If ageability is the argument in favor of this trend, wines from the “food wine” era of the ‘70s and early ‘80s are showing us now that wines with excessive acidity and extremely low pH (3.40-3.50) are not really proving pleasurable to drink at 30+ years of age. They are interesting case studies to be sure, but as one winemaker puts it, “most of the fat has melted away and left a jagged bony skeleton”.

Jeff Smith and his seasoned winemaker at Hourglass, Tony Biagi, are among an activist group of thoughtful vintners trying to dispel the idea that high pH equals unbalanced, lethargic wine. Jeff defends high pH winemaking, arguing that it was too easily dismissed. He believes more experimentation is needed in order to make wine at that threshold while preserving a wine’s vivacity. For example, he has discovered that “energy comes from not just acidity, but an understanding of minerality”.

 Tony Biagi (left) & Jeff Smith (right)

Tony Biagi (left) & Jeff Smith (right)

Jeff and Tony believe that it is possible to make wine at a high pH if the grapes come from a high mineral site. Minerals get ionized and positively charged during fermentation, much like what happens to a battery: as they get more volatile, the minerals will work with the salivary glands on the palate to produce a mouthwatering effect. This compensates for any acid that may have been lost, while preserving a level of freshness that helps keep the fruit tasting fresh and lively.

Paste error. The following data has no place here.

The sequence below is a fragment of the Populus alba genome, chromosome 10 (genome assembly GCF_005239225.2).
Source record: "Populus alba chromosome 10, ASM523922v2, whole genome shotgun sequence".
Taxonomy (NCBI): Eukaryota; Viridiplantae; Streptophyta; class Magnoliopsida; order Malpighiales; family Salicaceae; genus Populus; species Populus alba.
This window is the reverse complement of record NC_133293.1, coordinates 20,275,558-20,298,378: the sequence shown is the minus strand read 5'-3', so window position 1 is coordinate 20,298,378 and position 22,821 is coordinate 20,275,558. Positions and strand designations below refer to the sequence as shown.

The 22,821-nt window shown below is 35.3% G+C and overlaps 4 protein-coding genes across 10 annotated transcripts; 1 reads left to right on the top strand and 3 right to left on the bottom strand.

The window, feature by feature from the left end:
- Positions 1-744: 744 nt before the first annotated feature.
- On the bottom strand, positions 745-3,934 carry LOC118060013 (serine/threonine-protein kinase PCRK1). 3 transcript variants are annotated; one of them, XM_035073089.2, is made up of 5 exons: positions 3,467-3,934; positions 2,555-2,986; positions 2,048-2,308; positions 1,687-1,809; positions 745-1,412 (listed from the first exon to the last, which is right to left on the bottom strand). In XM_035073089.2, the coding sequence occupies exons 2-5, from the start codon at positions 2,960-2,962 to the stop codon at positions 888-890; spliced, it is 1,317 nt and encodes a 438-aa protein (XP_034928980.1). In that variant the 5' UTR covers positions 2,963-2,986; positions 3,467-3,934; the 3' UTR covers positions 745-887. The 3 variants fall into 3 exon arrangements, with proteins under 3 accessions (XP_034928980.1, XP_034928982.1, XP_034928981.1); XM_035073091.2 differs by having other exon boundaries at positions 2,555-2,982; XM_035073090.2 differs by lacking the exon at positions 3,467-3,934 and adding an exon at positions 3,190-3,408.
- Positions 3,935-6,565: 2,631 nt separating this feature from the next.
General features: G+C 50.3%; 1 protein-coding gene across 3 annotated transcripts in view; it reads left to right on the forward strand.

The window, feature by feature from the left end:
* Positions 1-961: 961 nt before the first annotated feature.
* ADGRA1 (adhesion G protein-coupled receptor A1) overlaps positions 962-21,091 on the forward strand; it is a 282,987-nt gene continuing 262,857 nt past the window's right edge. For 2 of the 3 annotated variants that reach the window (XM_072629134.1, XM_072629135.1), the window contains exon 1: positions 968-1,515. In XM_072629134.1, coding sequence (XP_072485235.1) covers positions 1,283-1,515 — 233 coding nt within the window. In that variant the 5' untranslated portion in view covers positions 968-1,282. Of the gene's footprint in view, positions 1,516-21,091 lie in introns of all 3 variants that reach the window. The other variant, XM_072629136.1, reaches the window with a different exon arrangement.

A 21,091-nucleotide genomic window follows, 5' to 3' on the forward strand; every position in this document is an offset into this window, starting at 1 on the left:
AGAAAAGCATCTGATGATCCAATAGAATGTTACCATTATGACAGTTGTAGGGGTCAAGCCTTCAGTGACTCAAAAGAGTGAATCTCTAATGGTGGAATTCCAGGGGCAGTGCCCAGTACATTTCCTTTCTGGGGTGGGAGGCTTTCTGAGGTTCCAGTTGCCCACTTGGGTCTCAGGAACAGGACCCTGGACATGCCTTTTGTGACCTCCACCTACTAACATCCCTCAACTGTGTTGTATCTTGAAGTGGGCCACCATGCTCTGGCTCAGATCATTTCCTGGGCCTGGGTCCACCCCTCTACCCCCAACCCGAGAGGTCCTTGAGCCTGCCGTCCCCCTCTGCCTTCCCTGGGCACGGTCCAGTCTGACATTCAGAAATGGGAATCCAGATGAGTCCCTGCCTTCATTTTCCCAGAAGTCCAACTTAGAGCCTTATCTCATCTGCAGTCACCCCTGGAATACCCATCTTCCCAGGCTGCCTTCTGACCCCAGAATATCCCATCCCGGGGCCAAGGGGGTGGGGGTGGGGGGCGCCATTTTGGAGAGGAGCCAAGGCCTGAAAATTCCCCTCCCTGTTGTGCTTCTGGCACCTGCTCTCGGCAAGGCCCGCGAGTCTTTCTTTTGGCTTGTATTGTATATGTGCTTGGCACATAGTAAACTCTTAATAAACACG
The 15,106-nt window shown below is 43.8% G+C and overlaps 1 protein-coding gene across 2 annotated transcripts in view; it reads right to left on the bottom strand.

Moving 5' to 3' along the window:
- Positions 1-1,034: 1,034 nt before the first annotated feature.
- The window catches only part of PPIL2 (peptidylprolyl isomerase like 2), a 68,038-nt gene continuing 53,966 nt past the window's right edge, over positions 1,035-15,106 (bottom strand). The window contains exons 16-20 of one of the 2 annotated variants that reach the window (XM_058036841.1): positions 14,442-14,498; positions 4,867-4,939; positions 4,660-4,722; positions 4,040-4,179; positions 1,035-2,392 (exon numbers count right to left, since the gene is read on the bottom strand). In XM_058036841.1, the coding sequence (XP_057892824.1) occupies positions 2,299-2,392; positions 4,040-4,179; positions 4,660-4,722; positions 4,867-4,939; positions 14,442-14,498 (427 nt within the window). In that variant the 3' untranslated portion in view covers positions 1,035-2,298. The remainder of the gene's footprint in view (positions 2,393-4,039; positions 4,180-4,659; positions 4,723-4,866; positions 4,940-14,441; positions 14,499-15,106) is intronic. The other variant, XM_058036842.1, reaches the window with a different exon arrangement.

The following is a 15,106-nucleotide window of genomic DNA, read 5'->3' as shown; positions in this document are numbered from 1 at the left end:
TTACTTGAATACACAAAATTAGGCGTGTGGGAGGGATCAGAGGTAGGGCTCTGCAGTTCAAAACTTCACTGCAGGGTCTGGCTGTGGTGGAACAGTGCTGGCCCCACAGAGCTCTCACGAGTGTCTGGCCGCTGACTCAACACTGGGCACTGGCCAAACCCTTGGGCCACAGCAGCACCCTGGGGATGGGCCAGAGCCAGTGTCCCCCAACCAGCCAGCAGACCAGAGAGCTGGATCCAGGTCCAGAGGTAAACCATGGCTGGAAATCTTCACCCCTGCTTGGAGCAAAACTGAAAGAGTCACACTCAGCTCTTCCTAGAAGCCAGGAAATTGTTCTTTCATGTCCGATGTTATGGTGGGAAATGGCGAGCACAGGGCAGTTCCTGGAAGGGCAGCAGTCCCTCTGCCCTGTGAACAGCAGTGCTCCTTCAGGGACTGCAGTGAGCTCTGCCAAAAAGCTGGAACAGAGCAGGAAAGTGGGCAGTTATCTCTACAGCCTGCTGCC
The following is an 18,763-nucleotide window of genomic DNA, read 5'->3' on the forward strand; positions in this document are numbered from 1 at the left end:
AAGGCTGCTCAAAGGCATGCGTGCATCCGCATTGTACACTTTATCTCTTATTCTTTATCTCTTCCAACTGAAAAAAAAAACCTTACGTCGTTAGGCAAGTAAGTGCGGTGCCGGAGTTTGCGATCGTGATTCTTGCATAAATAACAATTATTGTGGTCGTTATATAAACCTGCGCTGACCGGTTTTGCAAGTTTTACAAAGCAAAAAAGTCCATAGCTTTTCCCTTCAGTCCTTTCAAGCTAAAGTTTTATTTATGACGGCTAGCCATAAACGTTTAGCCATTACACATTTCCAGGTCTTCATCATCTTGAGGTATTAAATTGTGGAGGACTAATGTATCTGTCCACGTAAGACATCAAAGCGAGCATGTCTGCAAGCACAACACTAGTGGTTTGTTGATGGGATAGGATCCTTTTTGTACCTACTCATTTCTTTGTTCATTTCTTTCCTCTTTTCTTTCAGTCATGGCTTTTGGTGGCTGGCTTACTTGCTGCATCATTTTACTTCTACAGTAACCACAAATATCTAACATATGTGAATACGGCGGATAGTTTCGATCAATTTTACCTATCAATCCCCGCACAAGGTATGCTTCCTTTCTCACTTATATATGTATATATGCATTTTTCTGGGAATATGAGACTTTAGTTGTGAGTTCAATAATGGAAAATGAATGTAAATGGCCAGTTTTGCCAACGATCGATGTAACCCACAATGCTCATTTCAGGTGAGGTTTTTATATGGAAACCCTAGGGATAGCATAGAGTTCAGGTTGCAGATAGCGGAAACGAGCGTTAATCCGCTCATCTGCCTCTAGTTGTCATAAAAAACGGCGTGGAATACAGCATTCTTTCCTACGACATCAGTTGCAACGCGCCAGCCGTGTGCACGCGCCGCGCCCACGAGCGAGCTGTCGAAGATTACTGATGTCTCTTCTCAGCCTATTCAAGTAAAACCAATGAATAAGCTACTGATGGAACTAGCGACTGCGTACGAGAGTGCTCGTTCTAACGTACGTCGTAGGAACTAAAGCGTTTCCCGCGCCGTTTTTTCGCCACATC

Tony has found that a finished pH in the 3.68-3.90 range can deliver a wine that proves round and lush upon release but has enough verve and acidity to age gracefully. The most important factor though, and the final arbitrator of acidity level, should be taste. Tony says, “Dogma works either way. You can say that all wines are good and age able at a high acid range or all wines are bad at a low acid range. I believe the best test is to taste objectively and if it is what you want and pleases you then it’s balanced.”

Like the discussion of ripeness in general, the pH pendulum went from the left to the right extremely quickly over the last three decades. Winemakers like Tony and Jeff, as well as other talented vintners like Matt Courtney, Frederik Johansen, Thomas Brown, Aaron Pott and Mary Marr are trying to pay homage to the visionaries who came before them, while carving their own path when it comes to pH.

Most would argue that the pendulum is settling comfortably at the center-right (towards 4.00), but that taste, over dogmatic slavery to a number on a scale, should be the arbiter. As Biagi puts it, “There is no more recipe winemaking”.